After just one month of school, I was fed up. I was depressed, stressed, and ready to quit everything. I hated going to school because I was failing in my classes and I felt my teachers were disappointed in me. I’d like to say that’s the reason why I hated school … truth is, I got bullied – a lot. A group of four specific girls had started insulting me during French class …. then during Math class …. then in my head. You can categorize it as mentally ill, but I was hearing their voices in my head, calling me names, telling me horrible things. As much as I don’t want to admit it, they won. I tried so hard to ignore them, I even asked them kindly why they had an issue with me. But it didn’t seem to matter, they never stopped. They broke me down to the point I was getting physically sick on the walk to school. When I did make it to the school property, I would skip first class (the daily beginning of the harassment), then call to go home second period. Home was the only “safe haven” for me at this time. I no longer cared about my dreams of attending a fine University or how I would be affected in the long run. On the rare occasion I would stay until dismissal, I remember watching the clock, feeling like it was going backwards. Each tick of the clock filling me with more thoughts, fears and worries.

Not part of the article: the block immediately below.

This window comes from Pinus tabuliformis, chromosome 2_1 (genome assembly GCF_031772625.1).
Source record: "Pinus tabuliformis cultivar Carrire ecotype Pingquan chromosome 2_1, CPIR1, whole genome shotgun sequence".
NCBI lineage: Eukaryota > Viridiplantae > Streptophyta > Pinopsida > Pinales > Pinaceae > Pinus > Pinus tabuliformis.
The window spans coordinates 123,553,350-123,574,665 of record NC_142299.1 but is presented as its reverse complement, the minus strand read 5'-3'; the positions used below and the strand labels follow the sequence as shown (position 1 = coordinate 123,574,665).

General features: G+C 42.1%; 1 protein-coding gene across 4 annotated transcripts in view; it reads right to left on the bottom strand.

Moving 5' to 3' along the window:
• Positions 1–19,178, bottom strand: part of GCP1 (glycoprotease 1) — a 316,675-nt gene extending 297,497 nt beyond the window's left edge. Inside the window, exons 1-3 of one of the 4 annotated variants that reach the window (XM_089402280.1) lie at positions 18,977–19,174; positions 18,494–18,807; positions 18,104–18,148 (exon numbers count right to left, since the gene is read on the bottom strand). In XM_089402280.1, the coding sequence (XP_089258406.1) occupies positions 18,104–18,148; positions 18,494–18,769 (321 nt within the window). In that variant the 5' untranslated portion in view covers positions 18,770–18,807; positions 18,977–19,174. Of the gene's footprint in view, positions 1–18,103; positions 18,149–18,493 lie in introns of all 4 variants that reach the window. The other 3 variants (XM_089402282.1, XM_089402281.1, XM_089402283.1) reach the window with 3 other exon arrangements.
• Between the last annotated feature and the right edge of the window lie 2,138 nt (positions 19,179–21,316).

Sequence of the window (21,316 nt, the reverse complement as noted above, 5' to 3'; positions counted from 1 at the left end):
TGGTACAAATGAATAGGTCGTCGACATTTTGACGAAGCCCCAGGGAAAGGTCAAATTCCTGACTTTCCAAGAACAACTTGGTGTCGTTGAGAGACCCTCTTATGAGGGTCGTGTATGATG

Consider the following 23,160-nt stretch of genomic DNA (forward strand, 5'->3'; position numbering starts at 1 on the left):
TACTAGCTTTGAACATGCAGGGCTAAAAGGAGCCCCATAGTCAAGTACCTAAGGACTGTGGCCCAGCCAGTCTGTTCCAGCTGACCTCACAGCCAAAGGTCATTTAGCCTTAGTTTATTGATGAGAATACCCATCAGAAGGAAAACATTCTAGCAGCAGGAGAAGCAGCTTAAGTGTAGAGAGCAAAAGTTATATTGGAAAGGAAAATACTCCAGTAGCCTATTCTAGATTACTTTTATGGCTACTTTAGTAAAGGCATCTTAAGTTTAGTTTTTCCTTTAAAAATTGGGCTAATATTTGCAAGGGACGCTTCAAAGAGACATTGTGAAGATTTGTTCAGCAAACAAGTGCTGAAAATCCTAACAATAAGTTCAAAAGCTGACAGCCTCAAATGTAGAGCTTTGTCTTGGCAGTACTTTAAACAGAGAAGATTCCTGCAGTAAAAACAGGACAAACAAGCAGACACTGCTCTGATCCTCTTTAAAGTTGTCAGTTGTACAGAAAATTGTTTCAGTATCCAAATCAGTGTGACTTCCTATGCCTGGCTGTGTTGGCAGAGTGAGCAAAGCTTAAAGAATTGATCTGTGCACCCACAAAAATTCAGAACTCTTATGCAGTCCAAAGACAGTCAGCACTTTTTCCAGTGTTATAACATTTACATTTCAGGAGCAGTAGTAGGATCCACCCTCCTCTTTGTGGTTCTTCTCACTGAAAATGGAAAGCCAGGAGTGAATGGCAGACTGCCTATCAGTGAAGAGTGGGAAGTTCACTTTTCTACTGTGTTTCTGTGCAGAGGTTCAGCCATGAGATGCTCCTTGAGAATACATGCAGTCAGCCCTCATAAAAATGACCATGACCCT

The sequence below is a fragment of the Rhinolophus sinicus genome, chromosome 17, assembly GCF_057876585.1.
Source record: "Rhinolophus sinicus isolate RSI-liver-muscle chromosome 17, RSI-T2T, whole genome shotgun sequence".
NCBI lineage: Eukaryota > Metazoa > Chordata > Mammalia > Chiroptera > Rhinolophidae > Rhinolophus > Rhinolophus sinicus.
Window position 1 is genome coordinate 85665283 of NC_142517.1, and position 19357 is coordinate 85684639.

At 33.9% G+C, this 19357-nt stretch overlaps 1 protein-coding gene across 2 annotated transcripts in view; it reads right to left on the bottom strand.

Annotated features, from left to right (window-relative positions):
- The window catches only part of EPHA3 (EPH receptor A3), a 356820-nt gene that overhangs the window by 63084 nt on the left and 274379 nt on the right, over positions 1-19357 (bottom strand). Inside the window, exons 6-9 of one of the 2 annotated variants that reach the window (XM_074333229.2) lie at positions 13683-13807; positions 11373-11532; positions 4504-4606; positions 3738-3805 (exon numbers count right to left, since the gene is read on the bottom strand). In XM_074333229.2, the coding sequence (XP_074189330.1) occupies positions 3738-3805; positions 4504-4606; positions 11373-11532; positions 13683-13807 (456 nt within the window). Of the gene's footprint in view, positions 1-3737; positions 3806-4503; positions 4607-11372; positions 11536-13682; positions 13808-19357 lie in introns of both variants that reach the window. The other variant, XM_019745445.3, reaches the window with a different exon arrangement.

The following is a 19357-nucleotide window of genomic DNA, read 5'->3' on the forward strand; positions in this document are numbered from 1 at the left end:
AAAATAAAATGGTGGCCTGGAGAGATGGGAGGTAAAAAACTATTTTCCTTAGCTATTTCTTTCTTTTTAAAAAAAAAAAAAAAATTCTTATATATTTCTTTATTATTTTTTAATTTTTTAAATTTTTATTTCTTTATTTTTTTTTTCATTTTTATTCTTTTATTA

The bullying got so bad that the Principal, via the Police Liaison Officer, threatened the girls with legal actions. But the bullies didn’t seem to care. They never let up. They bad mouthed me on social media, they spread rumours about me at school, they openly made jokes about me and laughed, and at one point there was even threats of physical violence made towards me. All I could do was wonder “why me”? I had never even so much as looked at these kids wrong. My mother was sick and tired of the way I was treated and told me she didn’t want me returning to the French class, where most of the daily bullying took place. My inability to cope with conflicts thrown my way affected my school work because I rarely showed up to classes, often hiding in the bathrooms crying to my mom on the phone. I wanted to blame these girls for making me fail, but I know they didn’t control my decision to stay home or skip class. The world is a scary place to face when you’ve used all your conflict resolution and coping skills to no avail. For the first time in my academic life, I had a failing mark.